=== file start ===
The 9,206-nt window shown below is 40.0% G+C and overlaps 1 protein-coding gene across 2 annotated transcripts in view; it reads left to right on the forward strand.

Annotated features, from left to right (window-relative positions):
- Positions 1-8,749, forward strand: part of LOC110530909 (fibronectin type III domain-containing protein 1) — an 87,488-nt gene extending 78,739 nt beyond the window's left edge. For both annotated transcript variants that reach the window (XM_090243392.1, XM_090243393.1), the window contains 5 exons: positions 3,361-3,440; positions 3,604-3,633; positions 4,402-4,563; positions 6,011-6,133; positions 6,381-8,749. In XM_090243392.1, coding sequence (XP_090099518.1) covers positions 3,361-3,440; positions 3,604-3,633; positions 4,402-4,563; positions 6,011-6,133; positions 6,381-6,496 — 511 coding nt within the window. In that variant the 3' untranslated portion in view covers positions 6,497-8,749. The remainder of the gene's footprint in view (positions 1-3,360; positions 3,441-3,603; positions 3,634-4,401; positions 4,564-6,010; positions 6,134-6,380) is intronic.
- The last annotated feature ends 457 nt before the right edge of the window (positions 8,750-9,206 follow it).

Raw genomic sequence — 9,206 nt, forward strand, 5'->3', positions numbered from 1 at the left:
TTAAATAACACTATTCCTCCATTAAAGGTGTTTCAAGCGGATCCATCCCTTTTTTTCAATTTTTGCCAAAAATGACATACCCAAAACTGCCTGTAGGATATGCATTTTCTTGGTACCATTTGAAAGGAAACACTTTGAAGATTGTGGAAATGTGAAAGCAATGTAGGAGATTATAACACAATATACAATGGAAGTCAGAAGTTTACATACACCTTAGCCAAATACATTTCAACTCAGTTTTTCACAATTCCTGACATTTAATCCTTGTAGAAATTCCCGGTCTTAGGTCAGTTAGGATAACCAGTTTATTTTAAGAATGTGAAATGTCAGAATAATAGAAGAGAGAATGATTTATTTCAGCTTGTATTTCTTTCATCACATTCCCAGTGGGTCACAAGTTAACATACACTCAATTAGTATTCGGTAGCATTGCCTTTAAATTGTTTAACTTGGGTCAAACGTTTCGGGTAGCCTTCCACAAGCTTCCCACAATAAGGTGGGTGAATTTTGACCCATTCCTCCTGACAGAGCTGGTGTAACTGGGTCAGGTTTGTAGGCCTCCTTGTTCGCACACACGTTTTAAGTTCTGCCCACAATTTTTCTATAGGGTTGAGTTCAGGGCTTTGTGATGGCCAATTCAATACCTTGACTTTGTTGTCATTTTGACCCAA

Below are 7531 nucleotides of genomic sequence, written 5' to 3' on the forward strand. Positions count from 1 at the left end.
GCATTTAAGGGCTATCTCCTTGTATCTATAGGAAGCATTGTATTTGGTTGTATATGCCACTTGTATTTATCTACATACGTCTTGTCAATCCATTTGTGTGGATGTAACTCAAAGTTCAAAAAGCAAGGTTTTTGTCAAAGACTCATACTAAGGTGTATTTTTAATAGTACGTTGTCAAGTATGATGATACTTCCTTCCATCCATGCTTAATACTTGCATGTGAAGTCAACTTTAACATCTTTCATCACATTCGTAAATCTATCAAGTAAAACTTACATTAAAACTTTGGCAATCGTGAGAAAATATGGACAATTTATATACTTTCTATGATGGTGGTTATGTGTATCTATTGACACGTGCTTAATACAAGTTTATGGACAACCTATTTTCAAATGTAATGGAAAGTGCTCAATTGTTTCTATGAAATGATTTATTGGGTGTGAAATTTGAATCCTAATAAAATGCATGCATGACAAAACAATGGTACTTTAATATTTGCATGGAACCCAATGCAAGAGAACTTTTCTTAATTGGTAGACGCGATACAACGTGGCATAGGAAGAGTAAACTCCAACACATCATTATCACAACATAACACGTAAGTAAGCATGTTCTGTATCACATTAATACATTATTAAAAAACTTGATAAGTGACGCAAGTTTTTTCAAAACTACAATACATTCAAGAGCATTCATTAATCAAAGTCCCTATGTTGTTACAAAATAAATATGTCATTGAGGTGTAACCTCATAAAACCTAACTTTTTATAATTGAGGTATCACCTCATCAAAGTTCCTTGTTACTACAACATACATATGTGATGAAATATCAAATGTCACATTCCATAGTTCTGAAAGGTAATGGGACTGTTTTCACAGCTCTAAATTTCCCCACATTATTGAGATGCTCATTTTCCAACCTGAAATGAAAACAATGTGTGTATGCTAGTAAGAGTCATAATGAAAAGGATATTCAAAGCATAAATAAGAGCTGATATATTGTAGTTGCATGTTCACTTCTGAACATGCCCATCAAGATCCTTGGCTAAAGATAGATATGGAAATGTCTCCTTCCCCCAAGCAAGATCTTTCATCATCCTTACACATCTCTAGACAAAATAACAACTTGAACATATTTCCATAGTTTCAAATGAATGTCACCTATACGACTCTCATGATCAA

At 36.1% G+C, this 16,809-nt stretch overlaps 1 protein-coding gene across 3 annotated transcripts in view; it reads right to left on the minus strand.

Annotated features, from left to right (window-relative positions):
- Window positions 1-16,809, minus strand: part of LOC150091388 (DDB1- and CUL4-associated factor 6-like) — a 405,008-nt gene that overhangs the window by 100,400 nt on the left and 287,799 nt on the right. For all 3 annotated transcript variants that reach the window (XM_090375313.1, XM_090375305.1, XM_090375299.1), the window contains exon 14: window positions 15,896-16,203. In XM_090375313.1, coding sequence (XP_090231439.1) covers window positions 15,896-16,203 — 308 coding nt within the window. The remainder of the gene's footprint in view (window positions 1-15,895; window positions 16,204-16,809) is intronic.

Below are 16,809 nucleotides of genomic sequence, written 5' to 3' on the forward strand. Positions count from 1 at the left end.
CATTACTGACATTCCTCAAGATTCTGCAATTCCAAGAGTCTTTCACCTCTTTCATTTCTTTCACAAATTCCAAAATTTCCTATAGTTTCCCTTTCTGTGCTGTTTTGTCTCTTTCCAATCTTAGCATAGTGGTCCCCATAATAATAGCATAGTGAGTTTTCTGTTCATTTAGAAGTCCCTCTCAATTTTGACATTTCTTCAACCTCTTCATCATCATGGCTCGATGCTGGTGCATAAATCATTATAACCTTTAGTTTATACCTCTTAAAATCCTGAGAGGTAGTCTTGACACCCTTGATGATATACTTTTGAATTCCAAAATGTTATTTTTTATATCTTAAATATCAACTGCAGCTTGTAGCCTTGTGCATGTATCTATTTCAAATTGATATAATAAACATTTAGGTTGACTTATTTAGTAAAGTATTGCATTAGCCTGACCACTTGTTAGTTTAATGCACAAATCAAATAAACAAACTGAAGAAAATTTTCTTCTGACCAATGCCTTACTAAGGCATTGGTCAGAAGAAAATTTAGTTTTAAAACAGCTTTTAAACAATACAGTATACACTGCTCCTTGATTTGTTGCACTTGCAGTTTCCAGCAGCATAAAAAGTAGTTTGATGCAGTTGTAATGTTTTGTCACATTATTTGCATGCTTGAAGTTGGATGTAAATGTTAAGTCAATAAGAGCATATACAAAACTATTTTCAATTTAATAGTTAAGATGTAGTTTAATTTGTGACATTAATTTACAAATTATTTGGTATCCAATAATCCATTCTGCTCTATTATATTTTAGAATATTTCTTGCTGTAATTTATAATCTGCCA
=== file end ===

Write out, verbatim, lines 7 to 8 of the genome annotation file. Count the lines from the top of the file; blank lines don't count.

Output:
Below are 7531 nucleotides of genomic sequence, written 5' to 3' on the forward strand. Positions count from 1 at the left end.
GCATTTAAGGGCTATCTCCTTGTATCTATAGGAAGCATTGTATTTGGTTGTATATGCCACTTGTATTTATCTACATACGTCTTGTCAATCCATTTGTGTGGATGTAACTCAAAGTTCAAAAAGCAAGGTTTTTGTCAAAGACTCATACTAAGGTGTATTTTTAATAGTACGTTGTCAAGTATGATGATACTTCCTTCCATCCATGCTTAATACTTGCATGTGAAGTCAACTTTAACATCTTTCATCACATTCGTAAATCTATCAAGTAAAACTTACATTAAAACTTTGGCAATCGTGAGAAAATATGGACAATTTATATACTTTCTATGATGGTGGTTATGTGTATCTATTGACACGTGCTTAATACAAGTTTATGGACAACCTATTTTCAAATGTAATGGAAAGTGCTCAATTGTTTCTATGAAATGATTTATTGGGTGTGAAATTTGAATCCTAATAAAATGCATGCATGACAAAACAATGGTACTTTAATATTTGCATGGAACCCAATGCAAGAGAACTTTTCTTAATTGGTAGACGCGATACAACGTGGCATAGGAAGAGTAAACTCCAACACATCATTATCACAACATAACACGTAAGTAAGCATGTTCTGTATCACATTAATACATTATTAAAAAACTTGATAAGTGACGCAAGTTTTTTCAAAACTACAATACATTCAAGAGCATTCATTAATCAAAGTCCCTATGTTGTTACAAAATAAATATGTCATTGAGGTGTAACCTCATAAAACCTAACTTTTTATAATTGAGGTATCACCTCATCAAAGTTCCTTGTTACTACAACATACATATGTGATGAAATATCAAATGTCACATTCCATAGTTCTGAAAGGTAATGGGACTGTTTTCACAGCTCTAAATTTCCCCACATTATTGAGATGCTCATTTTCCAACCTGAAATGAAAACAATGTGTGTATGCTAGTAAGAGTCATAATGAAAAGGATATTCAAAGCATAAATAAGAGCTGATATATTGTAGTTGCATGTTCACTTCTGAACATGCCCATCAAGATCCTTGGCTAAAGATAGATATGGAAATGTCTCCTTCCCCCAAGCAAGATCTTTCATCATCCTTACACATCTCTAGACAAAATAACAACTTGAACATATTTCCATAGTTTCAAATGAATGTCACCTATACGACTCTCATGATCAA